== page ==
Sunday, November 29, 2015

River Banks Zoo And Gardens

I drove three hours south on Thursday bearing freshly dug parsnips and taters for a most delicious turkey dinner. The pre-planned excursion for Black Friday was a visit to the Columbia, SC zoo and botanical garden, RiverBanks. 

I came home to find I had missed the anti-shopping #OptOutside meme for the day. Being outside and hating shopping is completely natural for me. It is rather sad some folks have to make a special effort at that.

I of course was more interested in the garden than the zoo. The garden and zoo sit on opposite sides of the Saluda river with a pedestrian bridge across it. The recent flooding had closed the garden side entrance in another part of town so we started our visit at the zoo.

Nice metal lion.

The real thing looks ever so familiar to certain felines I know.

The animals could wait. We headed to the garden.

Nice gate for the pedestrian bridge. That looks like a hymenocallis, or Spider Lily, a plant native to the wet places of the south east.

Inscribed memorial or donor bricks lined the path across the bridge.

I don't know the history of this botanical garden. I did find one sentence that said the walled garden, which is the main component of this garden, was first opened in 1995. I do know Jenks Farmer, the noted SC plantsman and designer was involved in some manner.

Smaller themed gardens are contained within the formal structure and layout of the walled garden. It is very reminiscent of the Biltmores's walled garden. The central axis is an elaborate rill and fountain system.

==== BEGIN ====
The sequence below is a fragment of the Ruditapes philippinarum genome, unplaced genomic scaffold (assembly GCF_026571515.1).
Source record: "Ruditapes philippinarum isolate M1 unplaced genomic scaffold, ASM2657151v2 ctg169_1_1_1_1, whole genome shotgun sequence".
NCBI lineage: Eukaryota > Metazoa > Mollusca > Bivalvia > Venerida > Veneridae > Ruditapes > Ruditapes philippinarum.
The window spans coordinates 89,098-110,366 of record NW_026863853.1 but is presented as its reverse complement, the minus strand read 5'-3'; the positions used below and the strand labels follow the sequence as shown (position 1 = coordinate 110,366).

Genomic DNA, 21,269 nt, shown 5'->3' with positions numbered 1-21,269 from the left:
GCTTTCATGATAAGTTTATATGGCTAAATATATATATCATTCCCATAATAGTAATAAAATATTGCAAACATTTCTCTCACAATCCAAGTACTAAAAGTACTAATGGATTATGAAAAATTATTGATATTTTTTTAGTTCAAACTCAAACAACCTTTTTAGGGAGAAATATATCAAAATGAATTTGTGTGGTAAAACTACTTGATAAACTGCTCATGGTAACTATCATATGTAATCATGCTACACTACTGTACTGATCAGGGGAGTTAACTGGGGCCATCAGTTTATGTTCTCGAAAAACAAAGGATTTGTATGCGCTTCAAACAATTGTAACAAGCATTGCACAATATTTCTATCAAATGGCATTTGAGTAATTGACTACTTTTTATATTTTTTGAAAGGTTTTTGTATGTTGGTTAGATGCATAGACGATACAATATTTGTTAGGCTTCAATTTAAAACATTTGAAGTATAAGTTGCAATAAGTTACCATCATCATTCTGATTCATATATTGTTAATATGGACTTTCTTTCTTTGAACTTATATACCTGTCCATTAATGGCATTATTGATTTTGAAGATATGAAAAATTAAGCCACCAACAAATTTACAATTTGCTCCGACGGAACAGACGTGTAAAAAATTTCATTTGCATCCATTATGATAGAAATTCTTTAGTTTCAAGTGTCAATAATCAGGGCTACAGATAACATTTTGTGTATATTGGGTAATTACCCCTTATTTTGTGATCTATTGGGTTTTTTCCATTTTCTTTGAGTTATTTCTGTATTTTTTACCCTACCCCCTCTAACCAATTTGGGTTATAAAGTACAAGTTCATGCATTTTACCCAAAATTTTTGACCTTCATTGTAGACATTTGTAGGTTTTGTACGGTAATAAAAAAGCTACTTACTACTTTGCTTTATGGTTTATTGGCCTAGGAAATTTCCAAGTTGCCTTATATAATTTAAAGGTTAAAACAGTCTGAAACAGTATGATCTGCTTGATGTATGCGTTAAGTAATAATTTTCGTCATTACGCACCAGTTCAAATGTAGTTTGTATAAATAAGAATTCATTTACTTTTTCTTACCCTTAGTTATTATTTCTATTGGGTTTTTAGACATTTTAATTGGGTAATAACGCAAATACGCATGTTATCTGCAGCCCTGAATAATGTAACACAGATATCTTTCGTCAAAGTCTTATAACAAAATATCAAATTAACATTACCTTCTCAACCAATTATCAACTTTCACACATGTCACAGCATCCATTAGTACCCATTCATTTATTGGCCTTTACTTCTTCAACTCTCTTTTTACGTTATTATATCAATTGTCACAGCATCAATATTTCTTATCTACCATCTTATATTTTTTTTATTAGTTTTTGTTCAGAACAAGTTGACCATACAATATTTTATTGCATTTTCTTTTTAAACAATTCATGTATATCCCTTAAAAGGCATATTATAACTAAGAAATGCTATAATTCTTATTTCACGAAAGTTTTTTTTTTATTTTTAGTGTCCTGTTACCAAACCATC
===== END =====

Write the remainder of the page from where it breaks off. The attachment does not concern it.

I'm sure glad it is not my job to maintain this water feature. I know pond scum rather intimately these days. Keeping these things running is no easy task.

Late November is not prime garden touring time. Still, there was quite a lot to see and evidence of only a minor frost.

The plant collection overall was quite impressive, if not overly photogenic on a post growing season full sun day.

There were plenty camellias in bloom. There had to be in a garden in South Carolina.

I rather like this interpretation of the blue bottle tree. It reminds me of something.

It has what my bamboo bottle tree lacks, a good solid background.

A good thought for the day and every other day.

There was still quite a bit of nice fall color to see on my trip south.

Some ginko trees were in full color.

We toured maybe half of the zoo on the way out. The Galapagos Tortoise.

The Komodo Dragon, still growing.

Went to a tropical reef.

Saw some sea anemones.

And a tank full of jellyfish.

Next up was Antarctica.

Flamingos lounged outside the icehouse.

I can't have pink flamingos in my garden, that would be wrong. Maybe the Posh Estate could have some.

On second thought, maybe a flock of flamingos in the roadside vegetable garden wouldn't be so bad. It was a most pleasant Thanksgiving excursion.


Lola said...

Glad you could away. Nice garden.

Lola said...

What is the plant in #10?

Christopher C. NC said...

Yes it was nice to get away for a short trip Lola. I believe that is a Fatsia japonica. You could grow that. It wouldn't take my cold.

Lisa Greenbow said...

A fun tour. I am always amazed to see palm trees in a garden. That is so Southern.

Sallysmom said...

Glad to hear you didn't spend Thanksgiving alone.

Les said...

This place has long been on my to-see list.